Today, the Hanka Homestead Finnish Museum is on the National Register of Historic Places and is a cooperating heritage site of the Keweenaw National Historical Park. It is owned by the Hanka Homestead Association and is part of the western U.P. Heritage Trail.
The larger barn on the homestead is essentially two barns adjoined by a 9-foot center pass-through. One section measures 15.6 feet by just under 20 feet in size and has stalls for cattle. Opposite the pass-through is a hay barn, which is 16 feet wide and 21 feet long. A separate horse barn is 16 feet wide and just over 21 feet in length, with hay storage in a loft.
Opinions differ among barn “experts” on the origins, purposes and ways of describing the design of the barns that grace the American landscape. What seems to be consistent among many Scandinavian barns is that they are long and gable-roofed, with a center pass-through. Animals are kept on one end, with fodder and farm implements on the other. These early barns have a horizontally notched log construction.
Heikkinen’s family farm was homesteaded nearby in 1890 and has a large boulder marker with a plaque honoring the Finnish people who settled the area.
“In my guiding at Hanka, I tell visitors the Finns brought the horizontal log building to North America,” he says. “The basis of my narrative is something I heard a long time ago, that back in the 1600s, Sweden had a colony in the Delaware Bay area. Finland was part of Sweden back then. Anyway, the Swedes emptied their jails of the Finns by sending them to North America. Until then, the English stockade method of placing logs vertically was used for construction.”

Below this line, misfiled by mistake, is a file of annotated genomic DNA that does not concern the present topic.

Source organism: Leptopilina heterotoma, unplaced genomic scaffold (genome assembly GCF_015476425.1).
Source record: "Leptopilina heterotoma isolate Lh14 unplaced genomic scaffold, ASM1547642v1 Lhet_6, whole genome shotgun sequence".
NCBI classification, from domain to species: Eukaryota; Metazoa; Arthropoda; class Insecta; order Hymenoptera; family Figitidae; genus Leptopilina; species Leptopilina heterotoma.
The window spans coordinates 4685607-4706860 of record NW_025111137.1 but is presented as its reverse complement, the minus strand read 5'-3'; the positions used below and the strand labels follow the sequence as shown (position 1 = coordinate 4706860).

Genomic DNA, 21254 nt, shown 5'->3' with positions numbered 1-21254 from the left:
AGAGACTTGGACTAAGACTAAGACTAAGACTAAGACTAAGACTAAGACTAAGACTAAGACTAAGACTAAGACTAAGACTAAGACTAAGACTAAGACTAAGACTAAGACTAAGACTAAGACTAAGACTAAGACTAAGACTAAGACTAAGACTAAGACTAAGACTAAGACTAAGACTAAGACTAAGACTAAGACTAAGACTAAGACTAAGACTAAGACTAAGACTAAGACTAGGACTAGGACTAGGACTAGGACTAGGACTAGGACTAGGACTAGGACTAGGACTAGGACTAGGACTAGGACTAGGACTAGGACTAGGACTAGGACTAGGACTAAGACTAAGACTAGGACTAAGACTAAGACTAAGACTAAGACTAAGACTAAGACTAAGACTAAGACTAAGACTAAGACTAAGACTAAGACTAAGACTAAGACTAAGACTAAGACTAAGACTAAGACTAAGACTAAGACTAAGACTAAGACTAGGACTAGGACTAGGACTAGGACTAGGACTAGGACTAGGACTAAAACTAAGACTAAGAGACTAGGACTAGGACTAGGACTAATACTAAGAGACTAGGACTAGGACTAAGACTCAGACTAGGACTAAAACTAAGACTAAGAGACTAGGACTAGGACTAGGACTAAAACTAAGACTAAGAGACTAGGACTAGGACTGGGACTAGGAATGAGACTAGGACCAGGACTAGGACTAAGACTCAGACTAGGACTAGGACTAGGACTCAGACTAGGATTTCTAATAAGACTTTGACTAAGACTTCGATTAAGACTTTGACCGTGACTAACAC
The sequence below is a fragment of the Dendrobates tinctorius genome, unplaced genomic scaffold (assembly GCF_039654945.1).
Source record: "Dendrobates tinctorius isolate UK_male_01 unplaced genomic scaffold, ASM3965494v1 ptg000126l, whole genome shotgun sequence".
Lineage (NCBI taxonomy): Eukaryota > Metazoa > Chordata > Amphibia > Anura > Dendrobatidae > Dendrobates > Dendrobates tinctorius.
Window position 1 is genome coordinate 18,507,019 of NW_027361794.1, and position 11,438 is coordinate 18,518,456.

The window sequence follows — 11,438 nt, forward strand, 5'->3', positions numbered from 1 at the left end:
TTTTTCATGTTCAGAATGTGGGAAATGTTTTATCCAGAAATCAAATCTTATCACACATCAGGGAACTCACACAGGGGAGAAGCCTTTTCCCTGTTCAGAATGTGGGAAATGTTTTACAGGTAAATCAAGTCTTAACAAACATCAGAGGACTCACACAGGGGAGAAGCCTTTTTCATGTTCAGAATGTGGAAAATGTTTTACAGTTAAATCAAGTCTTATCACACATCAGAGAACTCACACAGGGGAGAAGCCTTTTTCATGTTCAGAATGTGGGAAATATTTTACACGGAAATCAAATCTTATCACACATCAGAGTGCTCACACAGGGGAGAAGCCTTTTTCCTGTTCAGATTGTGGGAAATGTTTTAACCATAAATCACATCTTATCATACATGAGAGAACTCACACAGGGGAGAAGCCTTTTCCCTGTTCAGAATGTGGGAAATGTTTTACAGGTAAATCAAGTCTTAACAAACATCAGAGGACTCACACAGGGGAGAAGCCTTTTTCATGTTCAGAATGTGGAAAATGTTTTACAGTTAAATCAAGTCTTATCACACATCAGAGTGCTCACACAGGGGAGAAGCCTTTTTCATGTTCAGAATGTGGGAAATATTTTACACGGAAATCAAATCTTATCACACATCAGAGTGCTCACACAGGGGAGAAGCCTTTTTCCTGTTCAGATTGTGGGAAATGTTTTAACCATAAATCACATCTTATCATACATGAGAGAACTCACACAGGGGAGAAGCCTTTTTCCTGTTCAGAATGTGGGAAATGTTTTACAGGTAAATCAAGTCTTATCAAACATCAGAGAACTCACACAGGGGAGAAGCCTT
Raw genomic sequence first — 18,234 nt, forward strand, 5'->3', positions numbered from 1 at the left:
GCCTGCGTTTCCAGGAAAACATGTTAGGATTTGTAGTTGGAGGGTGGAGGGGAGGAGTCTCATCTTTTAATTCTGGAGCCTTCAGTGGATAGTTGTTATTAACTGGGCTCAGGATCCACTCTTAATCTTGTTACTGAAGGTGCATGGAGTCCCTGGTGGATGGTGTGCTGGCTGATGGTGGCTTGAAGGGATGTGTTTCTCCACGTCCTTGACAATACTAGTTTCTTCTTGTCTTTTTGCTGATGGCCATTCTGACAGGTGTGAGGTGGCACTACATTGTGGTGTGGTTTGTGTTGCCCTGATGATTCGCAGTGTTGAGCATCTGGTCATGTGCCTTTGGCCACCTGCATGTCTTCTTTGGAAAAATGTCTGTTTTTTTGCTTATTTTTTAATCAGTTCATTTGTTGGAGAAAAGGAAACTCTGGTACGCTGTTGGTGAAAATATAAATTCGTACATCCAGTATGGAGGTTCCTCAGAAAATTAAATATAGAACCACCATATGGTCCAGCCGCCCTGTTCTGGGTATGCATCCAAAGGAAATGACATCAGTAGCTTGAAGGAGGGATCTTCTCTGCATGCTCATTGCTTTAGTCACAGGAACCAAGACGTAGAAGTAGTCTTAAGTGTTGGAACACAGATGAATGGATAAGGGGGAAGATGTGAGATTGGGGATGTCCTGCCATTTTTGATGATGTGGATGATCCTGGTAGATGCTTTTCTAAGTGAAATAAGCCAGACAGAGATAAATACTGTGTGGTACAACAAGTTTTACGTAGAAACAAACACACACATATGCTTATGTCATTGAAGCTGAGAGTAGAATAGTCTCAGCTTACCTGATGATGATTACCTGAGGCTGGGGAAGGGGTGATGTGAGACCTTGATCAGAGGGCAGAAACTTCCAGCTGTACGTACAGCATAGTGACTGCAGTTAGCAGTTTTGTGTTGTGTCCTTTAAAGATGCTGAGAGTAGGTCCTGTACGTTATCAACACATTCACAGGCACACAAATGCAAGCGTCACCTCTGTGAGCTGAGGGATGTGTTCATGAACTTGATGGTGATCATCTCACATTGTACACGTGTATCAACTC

In his book, “Barns, Styles & Structures,” Michael Karl Witzel, says, the “quintessential homespun qualities of the log barn [are] based on a form of construction brought over to North America by the Swedes who settled in the Delaware Valley in 1638.” Then, he goes on to say, “… and by the Germans in 1710.”
Finnish, Swedish, German? Perhaps that matters less today than that the fact that barns of this type that remain deserve to be preserved. The Upper Peninsula is fortunate to still have a few such log barns, but many need TLC if they are to survive much longer.
The Hanka Homestead Finnish Museum is getting TLC because people have come together to plan and work together. In late 2018, Pape visited the homestead for the first time in 25 years, some 40 years after he first felt inspired to restore it.
The American Heritage Center, a part of Finlandia University in Hancock, had brought a Finnish film crew out to the homestead to be featured on Finnish television.
When people travel to the Upper Peninsula from Finland, the Hanka Homestead figures prominently into their time, and the homestead had a major role in FinnFest 2013, Finland’s 100th independence celebration and the celebrating of “Juhannus,” the longest day of the year, according to Heikkinen.
“The Hanka Homestead is the embodiment of the Finnish term "sisu," which means inner fortitude, strength, guts — all needed to build a life in the wilderness and part of all pioneers' lives regardless of ethnicity,” he says.
For more information, visit hankahomesteadmuseum.org.
Arnett writes from Battle Creek.